So it’s pretty easy to search Google, hey? Simply ask Googs what zero divided by zero is (which was the most asked question in 2015) and you’ll get an answer. With its fancy algorithms, the clever search engine can usually be counted on to provide super relevant search results.

But we sometimes need more from Google. Being the serious researchers that we are, we need scholarly literature. And most of all, we need to access full-text scholarly literature quickly, easily and cheaply (and by cheaply, we mean free).

Which brings us to Google Scholar. It’s Google’s academic, over-achieving sister who turns her nose up at Wikipedia (Sorry Wikipedia, we all love you but you have been known to tell the occasional fib).

Google Scholar retrieves scholarly literature from academic publishers, professional societies, online repositories, and universities.

One amazingly awesome feature of Google Scholar is you can search for academic information available at Griffith University Library. That’s right! The search engine kindly informs you which search results are electronically available in full text (for free) at Griffith. Regular ol’ Google, eat your heart out.

What does this mean? Well, let’s say Google Scholar retrieves a journal article that you absolutely must-have. Click the Full Text@Griffith link (located on the right-hand side of the search result) and voila the full-text article magically appears. Okay, so sometimes there may be a second click involved, but who’s counting?

Remember, the magic only happens when you are on campus. If you are searching at home, you will need to configure Google Scholar. See our helpful Google Scholar webpage for instructions.


Get more articles with Google Scholar!

  • Finding more journal articles for your next assignment is easy with Google Scholar, and you can even access these valuable resources on Library databases using Full Text@Griffith links.

Google Scholar searches for scholarly resources such as journal articles, conference papers, technical reports and even selected ebooks. Full Text@Griffith links appear next to a result when Griffith has access to the article, paper or ebook on a Library database. Setting up Full Text@Griffith links in Google Scholar ensures you get access to the best possible version of the article, without being asked to pay for it!

To set up Full Text@Griffith links:

On-campus?

Full Text@Griffith links appear automatically.

Off-campus?

Configure Full Text@Griffith links:

  • Go to Google Scholar
  • Select Settings
  • Select Library Links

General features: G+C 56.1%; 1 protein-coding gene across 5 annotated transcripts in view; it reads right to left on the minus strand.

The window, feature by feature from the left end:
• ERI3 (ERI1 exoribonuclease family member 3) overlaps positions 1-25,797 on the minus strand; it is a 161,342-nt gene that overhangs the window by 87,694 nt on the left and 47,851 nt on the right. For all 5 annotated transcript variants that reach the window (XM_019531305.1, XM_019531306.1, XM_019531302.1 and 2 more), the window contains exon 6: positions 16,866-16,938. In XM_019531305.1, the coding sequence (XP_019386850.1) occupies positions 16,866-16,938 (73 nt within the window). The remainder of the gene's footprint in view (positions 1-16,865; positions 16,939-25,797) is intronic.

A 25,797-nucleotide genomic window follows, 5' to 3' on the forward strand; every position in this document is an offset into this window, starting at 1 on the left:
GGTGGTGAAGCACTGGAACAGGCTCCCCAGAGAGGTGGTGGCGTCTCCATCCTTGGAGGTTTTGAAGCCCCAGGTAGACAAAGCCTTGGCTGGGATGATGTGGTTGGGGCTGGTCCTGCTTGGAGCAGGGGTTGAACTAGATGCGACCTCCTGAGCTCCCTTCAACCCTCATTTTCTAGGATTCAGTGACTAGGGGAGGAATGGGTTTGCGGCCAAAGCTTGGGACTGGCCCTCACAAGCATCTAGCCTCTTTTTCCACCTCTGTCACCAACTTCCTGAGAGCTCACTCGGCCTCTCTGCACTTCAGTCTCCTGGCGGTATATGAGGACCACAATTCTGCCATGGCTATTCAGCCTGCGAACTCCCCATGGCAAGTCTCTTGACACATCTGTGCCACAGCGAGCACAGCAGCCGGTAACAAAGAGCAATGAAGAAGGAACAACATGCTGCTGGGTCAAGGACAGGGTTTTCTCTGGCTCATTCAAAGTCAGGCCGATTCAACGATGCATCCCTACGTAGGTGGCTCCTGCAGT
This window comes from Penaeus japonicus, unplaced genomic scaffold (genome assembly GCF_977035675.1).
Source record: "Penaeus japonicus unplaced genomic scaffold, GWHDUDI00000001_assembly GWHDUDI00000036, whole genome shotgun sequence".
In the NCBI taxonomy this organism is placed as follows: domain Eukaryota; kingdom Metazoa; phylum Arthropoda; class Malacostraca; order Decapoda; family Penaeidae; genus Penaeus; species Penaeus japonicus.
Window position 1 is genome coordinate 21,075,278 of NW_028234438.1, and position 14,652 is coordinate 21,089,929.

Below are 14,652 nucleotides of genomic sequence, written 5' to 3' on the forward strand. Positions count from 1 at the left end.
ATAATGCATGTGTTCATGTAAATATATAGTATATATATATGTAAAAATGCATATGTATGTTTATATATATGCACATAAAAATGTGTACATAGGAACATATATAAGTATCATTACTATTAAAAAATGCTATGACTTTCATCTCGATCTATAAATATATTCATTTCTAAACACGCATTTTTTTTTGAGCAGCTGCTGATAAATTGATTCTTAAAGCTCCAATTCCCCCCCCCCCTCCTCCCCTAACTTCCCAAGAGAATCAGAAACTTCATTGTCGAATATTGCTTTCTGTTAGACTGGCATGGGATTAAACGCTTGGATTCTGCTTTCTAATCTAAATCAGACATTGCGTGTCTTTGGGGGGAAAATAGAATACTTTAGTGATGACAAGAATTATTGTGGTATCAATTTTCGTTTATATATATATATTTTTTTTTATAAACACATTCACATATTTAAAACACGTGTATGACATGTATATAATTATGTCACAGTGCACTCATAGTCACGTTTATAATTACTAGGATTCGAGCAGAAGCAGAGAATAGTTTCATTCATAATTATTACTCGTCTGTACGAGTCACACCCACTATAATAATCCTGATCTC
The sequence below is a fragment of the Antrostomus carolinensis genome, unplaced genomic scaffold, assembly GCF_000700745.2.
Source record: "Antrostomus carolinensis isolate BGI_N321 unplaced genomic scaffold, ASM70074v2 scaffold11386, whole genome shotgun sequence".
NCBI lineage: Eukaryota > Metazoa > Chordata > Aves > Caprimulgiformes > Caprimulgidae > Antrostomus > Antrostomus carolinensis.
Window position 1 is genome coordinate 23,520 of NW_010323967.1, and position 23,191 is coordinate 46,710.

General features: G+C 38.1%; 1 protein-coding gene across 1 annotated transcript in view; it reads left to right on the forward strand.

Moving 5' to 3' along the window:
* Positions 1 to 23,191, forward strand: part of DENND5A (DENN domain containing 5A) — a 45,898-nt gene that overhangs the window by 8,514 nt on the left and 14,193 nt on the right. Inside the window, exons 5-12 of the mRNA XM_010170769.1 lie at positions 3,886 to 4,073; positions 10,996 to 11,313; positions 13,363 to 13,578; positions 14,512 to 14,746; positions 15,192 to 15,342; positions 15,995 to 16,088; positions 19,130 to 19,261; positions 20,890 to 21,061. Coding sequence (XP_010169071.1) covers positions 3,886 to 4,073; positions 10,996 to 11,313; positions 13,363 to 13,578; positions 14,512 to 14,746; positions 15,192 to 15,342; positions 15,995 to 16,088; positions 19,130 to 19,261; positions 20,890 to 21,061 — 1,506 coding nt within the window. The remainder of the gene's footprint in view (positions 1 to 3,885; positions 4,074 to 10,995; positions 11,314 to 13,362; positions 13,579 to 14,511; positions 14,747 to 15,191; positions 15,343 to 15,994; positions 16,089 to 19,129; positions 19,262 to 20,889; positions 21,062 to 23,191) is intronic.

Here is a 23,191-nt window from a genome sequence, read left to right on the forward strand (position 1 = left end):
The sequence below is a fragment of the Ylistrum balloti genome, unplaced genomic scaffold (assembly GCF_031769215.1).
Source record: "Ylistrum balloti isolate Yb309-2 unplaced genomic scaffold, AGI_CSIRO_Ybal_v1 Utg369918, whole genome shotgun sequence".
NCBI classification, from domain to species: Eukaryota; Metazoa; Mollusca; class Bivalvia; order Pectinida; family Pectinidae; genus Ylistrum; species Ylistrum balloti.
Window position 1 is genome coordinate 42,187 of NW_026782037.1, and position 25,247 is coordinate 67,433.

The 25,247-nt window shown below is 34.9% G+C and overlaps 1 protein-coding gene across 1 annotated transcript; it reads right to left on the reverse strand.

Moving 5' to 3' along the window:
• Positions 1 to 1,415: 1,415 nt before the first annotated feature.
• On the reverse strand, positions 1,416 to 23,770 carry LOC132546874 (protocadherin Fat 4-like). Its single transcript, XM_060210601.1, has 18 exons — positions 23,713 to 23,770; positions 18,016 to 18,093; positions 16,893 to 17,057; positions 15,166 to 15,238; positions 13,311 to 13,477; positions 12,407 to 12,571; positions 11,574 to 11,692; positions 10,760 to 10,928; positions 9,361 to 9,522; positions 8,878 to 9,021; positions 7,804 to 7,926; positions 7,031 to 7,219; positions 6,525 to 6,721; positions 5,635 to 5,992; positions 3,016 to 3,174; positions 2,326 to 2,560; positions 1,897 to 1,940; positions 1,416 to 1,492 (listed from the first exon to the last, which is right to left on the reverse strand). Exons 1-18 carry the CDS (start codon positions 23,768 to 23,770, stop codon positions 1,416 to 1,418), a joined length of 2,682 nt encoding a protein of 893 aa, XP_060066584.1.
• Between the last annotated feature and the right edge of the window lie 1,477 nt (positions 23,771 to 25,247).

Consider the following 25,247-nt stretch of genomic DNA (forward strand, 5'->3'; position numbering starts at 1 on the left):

• Enter Griffith and click Search
  • Tick Griffith University – Full Text@Griffith
  • Select Save
  • Start searching!

Just remember that Google Scholar only searches for scholarly/academic resources. Lots of other resources relevant to Griffith students and researchers such as articles from trade journals, magazines or newspapers; videos, images, music, standards and much more is only available on the Library catalogue or Library databases. However Google Scholar searches for more Open Access articles than are available in the Library catalogue or databases, making it a great complementary search tool for finding scholarly information.

Just one more thing… check out these great Search Tips for advice on customising search results, setting up email alerts, exporting citations to your reference lists and more!


Have you seen the new Google Scholar feature?

  • If you use Google Scholar you’re going to be pretty darn excited about this new feature Google announced recently.

Late last year Google announced a new feature within Google Scholar allowing researchers to create their own personal collection of articles.

The new feature, called My Library, enables you to save articles right from the search page, organise them by topic and use Scholar’s full-text search to find what you are looking for. You can arrange your library exactly as you like, while still accessing all the usual Google Scholar goodies (citing articles, related articles, formatted citations). Pretty exciting stuff! Set up your Google Scholar Library now.

While you’re off exploring My Library, now’s a good time to ensure you have your Library Links also set up. Library Links allow you to set up Google Scholar to provide you with links to articles subscribed to by Griffith. Once setup, Google Scholar will automatically recognise your affiliation with Griffith and provide the appropriate links (you may be prompted to enter your Griffith username and password when accessing article fulltext).” Check your Library links settings now.

Need more help with researching or referencing? Attend one of our Earlybird Workshops.